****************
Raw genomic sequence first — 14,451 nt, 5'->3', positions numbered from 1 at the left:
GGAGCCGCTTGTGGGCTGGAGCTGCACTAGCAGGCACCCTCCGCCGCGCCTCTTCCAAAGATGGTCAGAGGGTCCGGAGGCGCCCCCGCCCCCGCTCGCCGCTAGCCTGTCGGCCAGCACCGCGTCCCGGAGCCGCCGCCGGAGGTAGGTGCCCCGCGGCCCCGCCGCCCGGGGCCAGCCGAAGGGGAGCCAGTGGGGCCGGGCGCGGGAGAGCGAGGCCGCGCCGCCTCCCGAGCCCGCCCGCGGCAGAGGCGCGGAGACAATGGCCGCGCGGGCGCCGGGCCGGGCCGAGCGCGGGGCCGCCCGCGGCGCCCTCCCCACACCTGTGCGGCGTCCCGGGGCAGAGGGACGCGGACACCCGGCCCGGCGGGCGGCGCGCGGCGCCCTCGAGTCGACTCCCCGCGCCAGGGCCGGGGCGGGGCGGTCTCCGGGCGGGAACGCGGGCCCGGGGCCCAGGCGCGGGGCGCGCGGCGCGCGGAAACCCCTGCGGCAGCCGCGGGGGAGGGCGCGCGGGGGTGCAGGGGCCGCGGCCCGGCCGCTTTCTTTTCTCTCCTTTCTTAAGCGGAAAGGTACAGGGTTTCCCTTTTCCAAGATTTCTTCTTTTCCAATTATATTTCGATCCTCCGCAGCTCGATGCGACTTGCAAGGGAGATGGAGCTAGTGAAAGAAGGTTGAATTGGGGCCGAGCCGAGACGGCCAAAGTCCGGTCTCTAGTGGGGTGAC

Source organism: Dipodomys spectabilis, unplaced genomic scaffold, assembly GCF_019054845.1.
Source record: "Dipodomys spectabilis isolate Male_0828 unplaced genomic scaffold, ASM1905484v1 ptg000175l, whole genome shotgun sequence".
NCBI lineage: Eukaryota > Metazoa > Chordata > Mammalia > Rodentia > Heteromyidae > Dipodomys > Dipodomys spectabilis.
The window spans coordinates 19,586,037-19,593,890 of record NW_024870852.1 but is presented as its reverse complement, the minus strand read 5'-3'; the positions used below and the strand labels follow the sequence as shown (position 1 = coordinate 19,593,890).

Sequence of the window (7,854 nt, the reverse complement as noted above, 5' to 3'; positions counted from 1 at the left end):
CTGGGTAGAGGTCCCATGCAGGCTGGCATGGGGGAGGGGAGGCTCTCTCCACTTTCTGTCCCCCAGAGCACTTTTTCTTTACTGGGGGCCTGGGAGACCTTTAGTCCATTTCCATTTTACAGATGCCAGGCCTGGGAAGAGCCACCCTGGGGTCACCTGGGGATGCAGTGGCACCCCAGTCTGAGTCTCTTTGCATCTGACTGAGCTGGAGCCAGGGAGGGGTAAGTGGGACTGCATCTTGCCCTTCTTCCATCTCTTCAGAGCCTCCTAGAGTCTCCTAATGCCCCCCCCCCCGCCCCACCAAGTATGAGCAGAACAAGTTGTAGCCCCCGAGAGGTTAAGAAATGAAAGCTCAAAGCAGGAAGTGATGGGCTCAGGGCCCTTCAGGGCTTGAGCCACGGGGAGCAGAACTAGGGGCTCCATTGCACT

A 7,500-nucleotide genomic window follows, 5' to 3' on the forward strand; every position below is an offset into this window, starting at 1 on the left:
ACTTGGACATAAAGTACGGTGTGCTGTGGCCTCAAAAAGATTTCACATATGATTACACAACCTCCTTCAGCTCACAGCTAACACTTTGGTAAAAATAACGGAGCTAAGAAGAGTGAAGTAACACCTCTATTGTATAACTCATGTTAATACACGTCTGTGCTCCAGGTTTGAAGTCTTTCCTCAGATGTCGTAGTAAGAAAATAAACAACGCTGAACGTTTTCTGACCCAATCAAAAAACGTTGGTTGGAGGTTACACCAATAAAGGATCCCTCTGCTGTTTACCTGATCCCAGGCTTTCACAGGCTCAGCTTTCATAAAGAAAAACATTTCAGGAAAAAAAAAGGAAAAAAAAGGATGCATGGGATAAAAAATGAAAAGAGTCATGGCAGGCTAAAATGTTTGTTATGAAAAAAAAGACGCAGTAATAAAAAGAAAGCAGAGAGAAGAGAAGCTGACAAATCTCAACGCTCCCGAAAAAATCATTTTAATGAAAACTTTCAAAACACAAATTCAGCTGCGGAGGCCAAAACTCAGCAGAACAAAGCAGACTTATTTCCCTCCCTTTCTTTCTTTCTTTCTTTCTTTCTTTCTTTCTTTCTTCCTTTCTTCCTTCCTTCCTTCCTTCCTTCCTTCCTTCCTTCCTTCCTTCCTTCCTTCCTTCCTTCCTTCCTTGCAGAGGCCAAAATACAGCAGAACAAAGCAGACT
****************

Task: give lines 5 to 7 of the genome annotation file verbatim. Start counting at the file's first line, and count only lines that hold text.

NCBI lineage: Eukaryota > Metazoa > Chordata > Mammalia > Rodentia > Heteromyidae > Dipodomys > Dipodomys spectabilis.
The window spans coordinates 19,586,037-19,593,890 of record NW_024870852.1 but is presented as its reverse complement, the minus strand read 5'-3'; the positions used below and the strand labels follow the sequence as shown (position 1 = coordinate 19,593,890).

Sequence of the window (7,854 nt, the reverse complement as noted above, 5' to 3'; positions counted from 1 at the left end):